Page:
There are pendulum swings and then there’s what Tull Price did. Price, who grew up skateboarding in Australia, always wondered why there weren’t more shoes without laces since he never tied his when he went skating. In 1996, Price made the shoes himself and started Royal Elastics, which was dedicated to creating sneakers without laces that stayed on your foot via velcro and elastic. The brand produced a huge quantity of shoes at affordable prices, became a big success, and was eventually acquired by K-Swiss. There’s a capitalist happy ending, so end of story, right? Not exactly.

Somewhere the along the line, Price had become disenchanted with making sneakers based on margins and economies of scale. He had never gotten into the business to discover the ideal ratio of how cheaply a shoe could be made compared with how much it could be sold for. Put simply, he just wanted to make cool shit. He shifted his attention from making the most shoes to making the best shoes. In 2005, he started Feit with his brother Josh. Using the absolute best leathers he could find, assembled by fine craftsmen into Price’s super clean designs that prized minimalism over a bunch of useless doohickies, Feit was in many ways the opposite Royal Elastics. But a funny thing happened. Despite taking a completely different approach, the business still succeeded, albeit on a different scale.

Feit has established a loyal following of creative types—architects, ad execs—who prize the skill that goes into each pair of hand-sewn shoes. The shoes are not cheap, with pairs starting at $500. But dress shoes that are made with similar techniques cost four times as much. Feit shoes are built to last 10 to 15 years (they can be resoled) and age more gracefully than Robert Redford. The minimal design is timeless so you don’t have to worry about your shoes looking out of style from one season to the next. Price also discovered that making shoes in this manner was more sustainable.

And that is still not the end of the story. Feit may slowly expand into other categories beyond shoes in the future, and is constantly looking for new approaches to products. We caught up with Price for coffee near one of Feit’s shop in the West Village, one of two locations in New York City (the brand is also stocked by Mr Porter), to talk about his approach to design, the environmental impact of his shoes, and why “Made in China” gets a bad rap.

Where does the name Feit come from?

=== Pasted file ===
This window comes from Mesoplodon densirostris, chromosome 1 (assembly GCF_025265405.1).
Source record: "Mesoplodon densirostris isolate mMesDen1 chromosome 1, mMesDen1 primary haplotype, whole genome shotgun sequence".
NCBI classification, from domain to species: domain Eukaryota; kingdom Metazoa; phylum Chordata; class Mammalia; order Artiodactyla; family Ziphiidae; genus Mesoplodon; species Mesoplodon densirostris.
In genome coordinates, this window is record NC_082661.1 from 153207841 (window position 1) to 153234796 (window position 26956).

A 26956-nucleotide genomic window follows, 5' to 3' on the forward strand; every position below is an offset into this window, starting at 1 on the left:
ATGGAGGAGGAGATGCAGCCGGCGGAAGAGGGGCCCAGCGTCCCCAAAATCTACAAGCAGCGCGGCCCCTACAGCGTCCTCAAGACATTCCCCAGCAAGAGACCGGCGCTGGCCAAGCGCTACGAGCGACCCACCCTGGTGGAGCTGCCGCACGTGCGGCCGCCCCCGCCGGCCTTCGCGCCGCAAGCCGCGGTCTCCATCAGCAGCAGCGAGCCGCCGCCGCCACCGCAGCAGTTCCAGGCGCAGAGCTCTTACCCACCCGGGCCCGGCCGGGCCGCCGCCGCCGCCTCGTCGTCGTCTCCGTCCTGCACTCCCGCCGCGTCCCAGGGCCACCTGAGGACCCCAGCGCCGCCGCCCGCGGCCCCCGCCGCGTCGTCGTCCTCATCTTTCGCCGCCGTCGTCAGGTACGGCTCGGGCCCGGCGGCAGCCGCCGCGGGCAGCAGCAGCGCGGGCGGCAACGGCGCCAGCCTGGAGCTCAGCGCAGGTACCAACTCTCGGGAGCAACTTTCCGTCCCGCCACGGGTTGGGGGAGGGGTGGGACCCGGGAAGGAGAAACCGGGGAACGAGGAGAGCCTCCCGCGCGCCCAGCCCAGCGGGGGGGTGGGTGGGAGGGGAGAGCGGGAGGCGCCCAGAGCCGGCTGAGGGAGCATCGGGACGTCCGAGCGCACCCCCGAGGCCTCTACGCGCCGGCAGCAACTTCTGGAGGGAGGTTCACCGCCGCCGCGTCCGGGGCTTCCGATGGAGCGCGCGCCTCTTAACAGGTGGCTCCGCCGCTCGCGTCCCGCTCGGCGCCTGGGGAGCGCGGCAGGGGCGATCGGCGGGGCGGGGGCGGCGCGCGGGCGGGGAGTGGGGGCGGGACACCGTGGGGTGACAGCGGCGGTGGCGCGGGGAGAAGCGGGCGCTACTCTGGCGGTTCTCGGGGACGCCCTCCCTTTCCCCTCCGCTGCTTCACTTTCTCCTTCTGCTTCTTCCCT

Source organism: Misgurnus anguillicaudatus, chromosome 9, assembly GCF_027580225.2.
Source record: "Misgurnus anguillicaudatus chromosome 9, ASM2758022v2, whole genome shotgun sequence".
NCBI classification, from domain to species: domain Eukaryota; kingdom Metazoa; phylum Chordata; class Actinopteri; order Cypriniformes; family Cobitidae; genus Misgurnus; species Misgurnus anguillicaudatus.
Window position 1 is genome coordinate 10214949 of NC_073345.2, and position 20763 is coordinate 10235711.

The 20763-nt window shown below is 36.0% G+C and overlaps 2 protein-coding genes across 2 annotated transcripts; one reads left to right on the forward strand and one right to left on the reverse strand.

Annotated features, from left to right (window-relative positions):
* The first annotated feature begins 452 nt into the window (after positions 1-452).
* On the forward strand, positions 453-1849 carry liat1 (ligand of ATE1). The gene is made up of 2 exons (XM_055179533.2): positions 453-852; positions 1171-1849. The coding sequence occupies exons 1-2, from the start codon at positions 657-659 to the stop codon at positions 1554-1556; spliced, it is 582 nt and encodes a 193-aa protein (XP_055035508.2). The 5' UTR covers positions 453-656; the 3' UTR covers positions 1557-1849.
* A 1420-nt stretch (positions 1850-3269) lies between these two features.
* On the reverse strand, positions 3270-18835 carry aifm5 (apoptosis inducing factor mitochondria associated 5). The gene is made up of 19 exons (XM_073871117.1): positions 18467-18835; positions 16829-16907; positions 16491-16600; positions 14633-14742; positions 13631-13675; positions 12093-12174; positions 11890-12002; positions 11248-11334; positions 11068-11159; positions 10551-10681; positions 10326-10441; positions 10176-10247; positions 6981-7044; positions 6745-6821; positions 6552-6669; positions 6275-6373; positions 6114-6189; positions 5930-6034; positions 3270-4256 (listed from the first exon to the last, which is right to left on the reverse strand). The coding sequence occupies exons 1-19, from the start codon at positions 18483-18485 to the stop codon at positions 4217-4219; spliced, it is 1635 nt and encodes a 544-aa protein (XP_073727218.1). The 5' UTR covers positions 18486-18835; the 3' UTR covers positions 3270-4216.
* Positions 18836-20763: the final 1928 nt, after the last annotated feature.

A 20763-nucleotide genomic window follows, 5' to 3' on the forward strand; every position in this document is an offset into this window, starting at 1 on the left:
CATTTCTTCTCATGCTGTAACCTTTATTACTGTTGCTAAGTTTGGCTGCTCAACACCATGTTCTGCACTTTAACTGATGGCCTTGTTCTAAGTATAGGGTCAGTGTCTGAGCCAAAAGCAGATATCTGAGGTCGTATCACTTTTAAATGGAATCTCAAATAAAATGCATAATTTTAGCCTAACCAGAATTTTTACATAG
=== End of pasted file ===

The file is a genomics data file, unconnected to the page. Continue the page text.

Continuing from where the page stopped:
I have been in the shoe business for 20 years. When I was in high school, we would ride around on skateboards and you would never tie your laces. I never understood why they didn’t make more laceless skate shoes. After school, I started this company called Royal Elastics in 1996. We made laceless sneakers. We built that business up and it was quite successful. But what I found was that in order to keep a mass production like that going, we needed to keep growing and growing. What happens is you end up dumbing down the quality of the materials in order to have more margin. Then you start creating products that aren’t really as good. In 2002 we sold the company to K-Swiss. After that it got even worse. I stayed on, but after the first two years, I was like this is not for me. The name Feit was born after that. It’s really about that struggle. After I left I said, “OK, I want to learn more about real shoemaking. I want to learn about what are the best materials used for shoes, not what are the cheapest.” The next company I wanted to start would be the opposite of mass production. The name Feit come from this idea of creating something that you’re passionate about and this struggle to stay focused on doing something extremely well without compromising.

How many shoes do you guys make?
Because everything is handmade we’re limited by the number of hand sewers we have. At the moment, we have probably 30-40 people hand sewing shoes. Our volume is still small but we’re making about 5,000 pairs a year.

Where does all of this take place?
We break up our manufacturing depending on the speciality of what we need. All of our lasts are made in Italy because Italy has the best last makers. Then we source our materials usually from Italy, but we get quite a bit of stuff from England. We’re starting to work more with Sweden. All the design I do here in New York. The technique that we use is called a handstitched technique or a handmade Goodyear technique in bespoke shoes. It is the way they used to make all men’s dress shoes and sturdy work boots. It used to be done in America, but not really anymore. In Italy you’ve got a few little cobblers who are old guys who still make their shoes that way, but mainly on a bespoke level. The people who make shoes like that are Berluti, for example, in France and then Tom Ford’s top-end men’s dress shoes. You end up with products that are $2,000-$3,000. Our customers can’t afford that. So what I did was I had one resource in southern China that was a specialist at hand sewing men’s moccasins. We trained them from hand sewing men’s moccasins to the handsewn Goodyear thing.

via Feit

via Feit

There can be a negative connotation around Chinese manufacturing. Do you find that the workers there still take pride in their work?